Project Controls Personnel: Finding the “Right Stuff”


Earned Value-based Project Management

By Lisa Wolf

Maryland, USA


So you want (or need) to implement Earned Value Management (EVM) in your organization? In order to do so, you need to recruit and hire the right people with the right skill set. That skill set can be formulated and expressed in many different terms including (but not limited to) personality, technical knowledge, and analytical capabilities. You post the job, receive a ton of resumes, and then you realize that you are uncertain how to discern between those who claim they know what they’re doing and those who actually can do what you need them to do. How do you pick the right people with the right skill set? This paper discusses one person’s view of the various roles in the world of EVM and how to recruit and retain the right talent.


What is “The Right Stuff?” First of all, it is a movie based on the story of the original “Mercury Seven” astronauts (Alan Shepard, John Glenn, Scott Carpenter, Wally Schirra, Gordon Cooper, Gus Grissom, and Deke Slater) and their macho, seat-of-the-pants approach to the space program. Originally a book by Tom Wolfe (no relation, unfortunately), it covers an exciting time in the United States space program from the breaking of the sound barrier by Chuck Yeager to the establishment of Project Mercury at the National Aeronautics and Space Administration (NASA). Most importantly to us, it showed that no one had a clue how to run a space program or how to select people to be in it (NASA was only six months old when the Project Mercury astronauts were chosen).


Often, particularly if new to the contracting world of development, modernization, upgrade or enhancement work valued at $20 million or more requiring Earned Value Management, we can find ourselves in exactly the same figurative boat. From a slow start with humiliating mistakes, Project Mercury eventually became popular worldwide and the six successful manned flights were followed by millions of people on radio and TV not only in the United States, but around the world. So, too, can be the experience of establishing your Earned Value Management System and attendant team… well, perhaps not as grand as being on radio or TV (unless you REALLY mess up – not the kind of attention you really want), but certainly success can be found and maintained by finding people with the “right stuff-.” – and you can expect to make mistakes along the way.

Alan Shepard: Sounds dangerous
Recruiter: It is! Extremely dangerous!
Alan Shepard: Count me in!

Initial Recruiting: What Job Title Is Really Needed?

What, exactly, is the difference between an EVM Analyst, a Planner/Scheduler, and a Project Controls Professional (not to be confused with a Project Controller (financial analyst) or a Project Controls Engineer (technical liaison))? It really depends upon your organization and its needs, as well as what definitions your organization has developed and what your system description states about roles and responsibilities. The following provides definitions of these roles based upon observations and discussions with people from various companies:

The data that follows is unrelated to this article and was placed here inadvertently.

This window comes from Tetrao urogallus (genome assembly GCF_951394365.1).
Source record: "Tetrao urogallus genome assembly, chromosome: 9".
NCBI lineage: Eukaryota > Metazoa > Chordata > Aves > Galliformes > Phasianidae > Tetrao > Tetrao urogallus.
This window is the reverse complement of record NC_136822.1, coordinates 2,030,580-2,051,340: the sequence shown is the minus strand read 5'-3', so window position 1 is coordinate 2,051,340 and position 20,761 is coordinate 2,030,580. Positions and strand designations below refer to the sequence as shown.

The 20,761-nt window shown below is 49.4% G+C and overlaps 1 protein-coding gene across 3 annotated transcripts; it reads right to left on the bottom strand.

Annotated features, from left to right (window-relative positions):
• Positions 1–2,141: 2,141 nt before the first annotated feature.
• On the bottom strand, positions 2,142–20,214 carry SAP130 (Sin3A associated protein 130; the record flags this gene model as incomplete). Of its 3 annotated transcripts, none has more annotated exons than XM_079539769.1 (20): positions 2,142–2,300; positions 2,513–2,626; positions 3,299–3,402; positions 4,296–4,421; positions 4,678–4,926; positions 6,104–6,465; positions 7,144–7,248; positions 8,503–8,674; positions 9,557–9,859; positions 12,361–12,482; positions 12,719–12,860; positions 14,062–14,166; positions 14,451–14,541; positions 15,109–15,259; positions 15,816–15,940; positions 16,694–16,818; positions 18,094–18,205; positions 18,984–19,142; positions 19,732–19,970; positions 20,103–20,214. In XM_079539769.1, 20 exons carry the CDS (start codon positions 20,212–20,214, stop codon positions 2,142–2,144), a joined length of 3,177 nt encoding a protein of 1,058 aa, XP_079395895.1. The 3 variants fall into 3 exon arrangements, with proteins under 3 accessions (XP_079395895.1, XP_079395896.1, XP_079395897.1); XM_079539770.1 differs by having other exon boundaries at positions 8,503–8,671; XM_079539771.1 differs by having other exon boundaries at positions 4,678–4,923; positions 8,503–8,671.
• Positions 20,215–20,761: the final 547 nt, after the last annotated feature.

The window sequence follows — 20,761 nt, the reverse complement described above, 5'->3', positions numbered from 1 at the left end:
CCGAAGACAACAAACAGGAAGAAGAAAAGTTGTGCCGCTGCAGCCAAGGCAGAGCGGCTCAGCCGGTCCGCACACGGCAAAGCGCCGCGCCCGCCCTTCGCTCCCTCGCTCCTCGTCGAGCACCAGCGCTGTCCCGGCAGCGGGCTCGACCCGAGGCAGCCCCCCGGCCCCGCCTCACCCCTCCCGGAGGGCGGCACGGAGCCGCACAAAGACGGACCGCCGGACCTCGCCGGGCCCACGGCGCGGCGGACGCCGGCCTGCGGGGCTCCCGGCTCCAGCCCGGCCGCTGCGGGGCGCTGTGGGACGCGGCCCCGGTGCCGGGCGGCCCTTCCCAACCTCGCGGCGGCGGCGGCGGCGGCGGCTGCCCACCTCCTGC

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Editor’s note: This article was contributed by the College of Performance Management (CPM), an international association for those engaged in earned value management, project cost and schedule control, program management and program/project performance management. For information about CPM, visit their website at https://www.mycpm.org/



About the Author


pmwj39-Oct2015-Wolf-PHOTOLisa Wolf

Maryland, USA




Lisa Wolf is the Earned Value Management (EVM) and Procurement Systems Focal Point for Booz Allen Hamilton, your essential partner for predictive intelligence, emerging technology, and advanced engineering. In her role, Lisa is responsible for ensuring the proper assessment, compliance and training of the Earned Value Management and Procurement Business Systems through proposal support, Integrated Baseline Reviews (IBRs), Internal Surveillance Reviews (ISRs), Joint Surveillance Reviews (JSRs), Pre-Award reviews, Peer Reviews, and Subcontract Administrator process surveillance. Lisa’s wide range of diverse EVM experience as a practitioner has been in RDT&E, Production, Deployment, Software Development, and IT and support services projects of varying contract sizes and types with myriad clients.

Lisa presently also serves as Co-Dean for the College of Performance Management (CPM) 600-G (Government EVM) Education and Certification tracks and Deputy PM for CPMs Integrated Project Management certification program. She is also co-Lead of the National Defense Industrial Association (NDIA) Integrated Program Management Division (IPMD) Contracts working group, and the Vice President of Communication for the College of Performance Management (CPM). She is a frequent speaker and trainer of Earned Value and Project Management topics in the United States at EVM World, IPM conferences and other PMI events, as well as worldwide, including presentations and trainings in Alexandria, Egypt, Yokosuka, Japan, the Cayman Islands, and Melbourne and Sydney, Australia. She has served as a guest lecturer for graduate students at Bowie State University in Maryland, as well as a course developer and leader for the American Management Association.

Lisa earned her MBA from The Johns Hopkins Carey Business School and has been certified by the Association for the Advancement of Cost Engineering International (AACEI) as an Earned Value Professional (EVP) and by the PMI as a Project Management Professional (PMP).

Lisa D. Wolf, EVM and Procurement Systems Focal Point, Booz Allen Hamilton, 1 Preserve Pkwy, Rockville, MD 20852, 301.802.0627 / [email protected]